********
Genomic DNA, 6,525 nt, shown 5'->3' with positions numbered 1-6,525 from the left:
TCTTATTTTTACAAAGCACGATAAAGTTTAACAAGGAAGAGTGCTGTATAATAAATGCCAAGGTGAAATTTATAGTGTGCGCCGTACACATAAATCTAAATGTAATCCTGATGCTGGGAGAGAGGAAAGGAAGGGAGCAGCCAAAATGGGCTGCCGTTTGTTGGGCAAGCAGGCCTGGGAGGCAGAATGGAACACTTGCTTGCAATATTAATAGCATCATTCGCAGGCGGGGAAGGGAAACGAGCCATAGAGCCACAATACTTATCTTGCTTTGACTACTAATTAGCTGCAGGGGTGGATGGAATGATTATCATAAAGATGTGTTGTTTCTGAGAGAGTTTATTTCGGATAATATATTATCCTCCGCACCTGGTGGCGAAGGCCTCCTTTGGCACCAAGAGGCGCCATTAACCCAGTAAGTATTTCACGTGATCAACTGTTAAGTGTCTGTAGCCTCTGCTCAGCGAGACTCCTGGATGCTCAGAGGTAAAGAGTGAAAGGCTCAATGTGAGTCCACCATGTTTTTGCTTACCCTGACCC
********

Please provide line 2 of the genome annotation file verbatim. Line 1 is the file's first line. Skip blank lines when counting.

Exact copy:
TCTTATTTTTACAAAGCACGATAAAGTTTAACAAGGAAGAGTGCTGTATAATAAATGCCAAGGTGAAATTTATAGTGTGCGCCGTACACATAAATCTAAATGTAATCCTGATGCTGGGAGAGAGGAAAGGAAGGGAGCAGCCAAAATGGGCTGCCGTTTGTTGGGCAAGCAGGCCTGGGAGGCAGAATGGAACACTTGCTTGCAATATTAATAGCATCATTCGCAGGCGGGGAAGGGAAACGAGCCATAGAGCCACAATACTTATCTTGCTTTGACTACTAATTAGCTGCAGGGGTGGATGGAATGATTATCATAAAGATGTGTTGTTTCTGAGAGAGTTTATTTCGGATAATATATTATCCTCCGCACCTGGTGGCGAAGGCCTCCTTTGGCACCAAGAGGCGCCATTAACCCAGTAAGTATTTCACGTGATCAACTGTTAAGTGTCTGTAGCCTCTGCTCAGCGAGACTCCTGGATGCTCAGAGGTAAAGAGTGAAAGGCTCAATGTGAGTCCACCATGTTTTTGCTTACCCTGACCC